At the heart of the music, harpsichordist Mabee brought a convincing sense of authenticity to her final feature work, Rameau’s enigmatic Pieces de clavecin en concert (La Marais, La La Popliniere, La Timide, Tambourin). Great demands are placed upon the keyboard instruments in most Baroque music. And Mabee delivered on all counts, romping through the improvised figured bass passages, playing with vigor that brought each piece vividly to life..

All in all, it was another successful A La Carte event, and like others I’ve heard in recent years, it was one to remember. If you haven’t yet experienced any of LACO’s A La Cartes, there are two remaining performances on the 2014 schedule: Germany is featured on Oct. 25 with a complete performance of Richard Strauss’ Metamorphosen; Austria is featured on Nov. 7 with the music of Mozart, Toch, Eisler and Haydn.

Don’t miss these last two opportunities. In addition to the pleasures of the performances, proceeds from the A La Carte events support the artistic and education programming of the Los Angeles Chamber Orchestra.  Click HERE for more information about LACO’s A La Carte.


Live Music: The Los Angeles Chamber Orchestra at Royce Hall

September 23, 2014

By Don Heckman

Los Angeles CA. The Los Angeles Chamber Orchestra can always be counted on to deliver an evening of rich musicality. And Sunday night’s performance at Royce Hall in Westwood was no exception.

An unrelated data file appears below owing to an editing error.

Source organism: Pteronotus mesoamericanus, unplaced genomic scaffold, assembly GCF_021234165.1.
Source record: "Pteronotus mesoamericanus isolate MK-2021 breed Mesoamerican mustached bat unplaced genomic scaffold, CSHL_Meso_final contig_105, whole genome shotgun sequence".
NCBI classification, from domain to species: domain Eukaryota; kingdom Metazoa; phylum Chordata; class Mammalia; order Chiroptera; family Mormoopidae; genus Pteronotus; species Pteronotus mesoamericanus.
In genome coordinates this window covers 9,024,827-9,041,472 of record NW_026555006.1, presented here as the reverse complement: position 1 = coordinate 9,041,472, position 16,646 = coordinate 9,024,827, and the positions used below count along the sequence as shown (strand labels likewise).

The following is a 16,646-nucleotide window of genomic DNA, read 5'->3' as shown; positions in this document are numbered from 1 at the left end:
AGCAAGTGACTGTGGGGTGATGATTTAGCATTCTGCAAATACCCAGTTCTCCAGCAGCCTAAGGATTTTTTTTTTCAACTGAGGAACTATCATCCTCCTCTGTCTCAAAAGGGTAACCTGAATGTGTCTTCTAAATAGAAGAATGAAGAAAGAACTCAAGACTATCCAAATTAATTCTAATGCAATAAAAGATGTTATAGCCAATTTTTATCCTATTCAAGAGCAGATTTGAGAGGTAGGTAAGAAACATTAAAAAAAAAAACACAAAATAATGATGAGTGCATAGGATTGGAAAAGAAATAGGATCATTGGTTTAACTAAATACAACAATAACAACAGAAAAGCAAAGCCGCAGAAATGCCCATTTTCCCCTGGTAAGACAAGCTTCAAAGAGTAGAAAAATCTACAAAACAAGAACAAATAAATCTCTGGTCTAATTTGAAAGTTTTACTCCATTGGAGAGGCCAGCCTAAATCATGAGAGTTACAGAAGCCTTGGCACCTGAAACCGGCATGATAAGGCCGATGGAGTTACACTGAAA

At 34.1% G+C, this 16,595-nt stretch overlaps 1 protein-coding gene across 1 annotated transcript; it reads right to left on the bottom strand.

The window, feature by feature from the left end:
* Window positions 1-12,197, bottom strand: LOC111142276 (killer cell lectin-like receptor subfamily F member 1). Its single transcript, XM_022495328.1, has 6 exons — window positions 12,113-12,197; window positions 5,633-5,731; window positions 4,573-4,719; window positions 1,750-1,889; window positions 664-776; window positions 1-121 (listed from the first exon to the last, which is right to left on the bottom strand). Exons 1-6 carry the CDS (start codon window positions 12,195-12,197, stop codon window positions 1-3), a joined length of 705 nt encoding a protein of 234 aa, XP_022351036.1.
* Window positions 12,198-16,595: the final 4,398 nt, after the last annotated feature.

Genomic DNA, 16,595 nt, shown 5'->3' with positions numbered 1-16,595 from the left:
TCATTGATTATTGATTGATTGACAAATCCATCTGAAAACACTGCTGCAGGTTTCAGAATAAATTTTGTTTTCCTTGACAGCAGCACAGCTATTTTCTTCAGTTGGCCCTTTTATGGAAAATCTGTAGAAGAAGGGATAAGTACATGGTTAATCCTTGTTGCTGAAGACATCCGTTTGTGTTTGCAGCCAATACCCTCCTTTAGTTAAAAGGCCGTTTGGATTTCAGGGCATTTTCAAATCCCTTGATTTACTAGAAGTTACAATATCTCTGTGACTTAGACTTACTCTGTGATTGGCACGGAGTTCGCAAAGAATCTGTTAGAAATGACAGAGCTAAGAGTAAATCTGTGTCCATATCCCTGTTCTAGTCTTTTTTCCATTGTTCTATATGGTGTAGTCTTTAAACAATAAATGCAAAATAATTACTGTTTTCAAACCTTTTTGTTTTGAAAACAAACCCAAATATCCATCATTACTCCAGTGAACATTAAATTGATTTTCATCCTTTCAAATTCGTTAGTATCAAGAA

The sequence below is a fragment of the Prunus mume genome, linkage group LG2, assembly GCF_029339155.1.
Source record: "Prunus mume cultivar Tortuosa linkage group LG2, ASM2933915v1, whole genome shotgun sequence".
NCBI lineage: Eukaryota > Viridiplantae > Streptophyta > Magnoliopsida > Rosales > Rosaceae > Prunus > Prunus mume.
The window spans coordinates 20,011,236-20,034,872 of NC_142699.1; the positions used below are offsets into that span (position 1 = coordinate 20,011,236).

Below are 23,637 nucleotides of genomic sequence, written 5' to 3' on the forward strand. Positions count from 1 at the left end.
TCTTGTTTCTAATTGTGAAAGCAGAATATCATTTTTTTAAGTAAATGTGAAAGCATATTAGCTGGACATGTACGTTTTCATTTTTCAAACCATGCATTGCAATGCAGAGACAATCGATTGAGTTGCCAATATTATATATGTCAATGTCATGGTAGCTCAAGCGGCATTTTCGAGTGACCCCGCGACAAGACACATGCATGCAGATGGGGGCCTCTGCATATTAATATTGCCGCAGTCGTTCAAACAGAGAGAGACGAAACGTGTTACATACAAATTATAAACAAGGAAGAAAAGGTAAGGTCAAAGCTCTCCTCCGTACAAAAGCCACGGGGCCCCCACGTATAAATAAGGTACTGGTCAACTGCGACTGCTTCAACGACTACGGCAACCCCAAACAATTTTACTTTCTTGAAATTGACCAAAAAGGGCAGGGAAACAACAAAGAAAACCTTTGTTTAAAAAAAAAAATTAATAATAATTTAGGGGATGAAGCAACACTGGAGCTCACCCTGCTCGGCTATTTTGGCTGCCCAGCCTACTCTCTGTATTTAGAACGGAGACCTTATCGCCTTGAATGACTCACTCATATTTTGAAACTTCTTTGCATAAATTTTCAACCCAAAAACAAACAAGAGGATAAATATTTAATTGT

The headline event in a rich program was Beethoven’s Symphony No. 5. But, typically, LACO Music Director Jeffrey Kahane also scheduled a pair of intriguing works – Saint-Saens’ Piano Concerto No. 5, with soloist Juho Pohjonen and Lines of the Southern Cross, the latter the premiere of a work newly commissioned by the LACO from Australian composer Cameron Patrick.

The Los Angeles Chamber Orchestra

The Los Angeles Chamber Orchestra

The evening opened with the new Patrick composition. Introducing the work, Kahane noted that the music “acknowledged the traditional owners of Australia and custodians of the land, the Australian Aboriginal people.” Patrick did all that and more, in a work that also captured the broad, far ranging landscape of Australia, from its mountain peaks to its ocean depths via some especially expressive writing for the strings. And the LACO interpretation of Southern Cross convincingly introduced it as a significant new work that deserves wide hearing – in live performance and on recordings.